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The Dunedin City Council should seek new ways to cash in on swimmers at Moana Pool, as well as building a pool at Mosgiel and a high-performance training pool at the Forsyth Barr Stadium, a consultants' report has suggested.
The report, by SGL Group New Zealand Ltd, recommended redeveloping parts of Moana Pool to include a new cafe and a "wellness" day spa, offering massage and beauty therapy, to help boost revenue at the complex.
A similar redevelopment should also be considered at the St Clair Salt Water Pool, and a new pool built to replace the ageing community facility at Mosgiel.
An inner-city training pool for high-performance athletes should also be considered at the Forsyth Barr Stadium, it said.
Regular fee increases above CPI (Consumer Price Index) should also be considered to boost revenue at Moana Pool, the report said.
The consultants' report - presenting the findings of a study examining the city's pools and future needs - was requested by the council after members of the public spoke out about the state of the city's aquatic facilities during long-term council community plan hearings.
The report will be considered by councillors at a meeting of the community development committee tomorrow.
Contacted last night, Mayor Peter Chin stressed the report was a first step in a long process which would include public consultation, and the timing and affordability of any projects that eventuated would be key considerations.
"The desire may well be there to do some of those things, but it all comes back to the timing and affordability.
"At the moment, in terms of our financial situation, it's a fairly full book of commitments," he said.
Cr Paul Hudson, chairman of the community development committee, said there was "a lot of discussion to take place" before the preliminary report would lead to specific projects being undertaken.
However, he signalled he would not personally support large hikes in pool fees, to match those in other New Zealand and Australian centres.
"The pool is a community facility and, as such, it's got to be affordable by the community."
The study concluded many of the city's pools were struggling under the weight of growing visitor numbers, with overcrowding for significant portions of the day, although overall visitor satisfaction levels remained high.
There were about 752,000 visits to the city's four main pools in the 2008-09 year, up 106,764 (16.5%) in just four years, with most (660,000 or 87%) using Moana Pool.
However, revenue earned from visitors remained low, averaging just $4.16 per visitor across the four main pools and $4.46 per visitor at Moana Pool alone.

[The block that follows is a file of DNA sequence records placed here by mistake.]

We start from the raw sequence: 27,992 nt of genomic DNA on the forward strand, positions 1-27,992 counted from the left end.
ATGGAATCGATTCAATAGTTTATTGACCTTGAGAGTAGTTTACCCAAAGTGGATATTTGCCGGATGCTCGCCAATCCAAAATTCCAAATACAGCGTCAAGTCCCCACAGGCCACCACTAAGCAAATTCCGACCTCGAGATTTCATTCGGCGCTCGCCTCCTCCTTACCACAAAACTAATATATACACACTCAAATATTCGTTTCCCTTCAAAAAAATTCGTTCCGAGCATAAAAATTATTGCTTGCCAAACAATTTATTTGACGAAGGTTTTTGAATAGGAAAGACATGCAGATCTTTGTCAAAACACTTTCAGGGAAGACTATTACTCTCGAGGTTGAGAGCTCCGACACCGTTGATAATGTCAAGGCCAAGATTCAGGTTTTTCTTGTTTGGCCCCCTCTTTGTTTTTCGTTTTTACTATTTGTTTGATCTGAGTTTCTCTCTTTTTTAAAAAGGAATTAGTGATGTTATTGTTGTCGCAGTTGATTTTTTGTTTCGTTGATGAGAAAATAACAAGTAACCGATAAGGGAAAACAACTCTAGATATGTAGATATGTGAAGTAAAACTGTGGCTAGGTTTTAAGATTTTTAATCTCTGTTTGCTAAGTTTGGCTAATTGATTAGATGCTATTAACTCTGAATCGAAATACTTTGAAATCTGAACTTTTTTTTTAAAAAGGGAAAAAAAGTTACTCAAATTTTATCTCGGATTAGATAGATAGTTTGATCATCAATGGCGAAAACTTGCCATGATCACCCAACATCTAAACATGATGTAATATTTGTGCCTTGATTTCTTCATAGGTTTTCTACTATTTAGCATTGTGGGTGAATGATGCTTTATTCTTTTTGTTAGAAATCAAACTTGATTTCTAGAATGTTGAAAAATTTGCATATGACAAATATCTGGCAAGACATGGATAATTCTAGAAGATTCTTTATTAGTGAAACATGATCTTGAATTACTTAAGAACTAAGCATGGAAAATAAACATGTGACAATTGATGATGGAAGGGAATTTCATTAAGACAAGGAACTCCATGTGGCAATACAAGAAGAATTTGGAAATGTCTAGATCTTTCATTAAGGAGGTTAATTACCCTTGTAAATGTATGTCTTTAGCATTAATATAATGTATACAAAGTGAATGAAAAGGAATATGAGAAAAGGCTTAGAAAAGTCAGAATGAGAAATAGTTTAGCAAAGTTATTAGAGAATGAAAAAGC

The low spend contributed to an average net operating deficit - before rates were added - of $4.94 across the pools in 2008-09, or $5.12 at Moana Pool alone.
As a result, the report recommended adding a new cafe and spa, as well as considering "regular fee increases" to boost revenue at Moana Pool.
A wider range of higher-revenue programmes should also be added, to further boost returns, and Moana Pool's old dive pool redeveloped for use as a hot water programme pool.
A telephone survey of households found 45.8% of respondents rated the Mosgiel pool as "poor" or "very poor", due to its age, condition and limited space.
A replacement facility would need to be considered by an in-house review group during 2010-11 and approved by councillors, with a rough time line envisaging a new complex completed sometime during 2013 to 2015, the report said.
Planning for an inner-city stadium training pool would require input and support from the University of Otago, stadium officials and the New Zealand Academy of Sport South Island, working together as a review group, the report said.
A shared-funding agreement and council approval would be needed before a site within the stadium development could be reserved, the report said.
The pool, if it proceeded, could be expected some time between 2016 and 2020.
Other developments could happen sooner, with a final report to the council on changes to the old dive pool at Moana Pool able to be considered by December this year.
Final reports on the possible development of cafes at Moana Pool and St Clair pool could follow by February next year, but those on the potential development of wellness centres at the two pools could take until 2013-14.
Reports examining the possibility of raising fees and investigating other revenue streams would be considered this year and next.
Councillors at tomorrow's meeting were expected to form a working party to scrutinise the consultant's work, and would report back to the committee in July.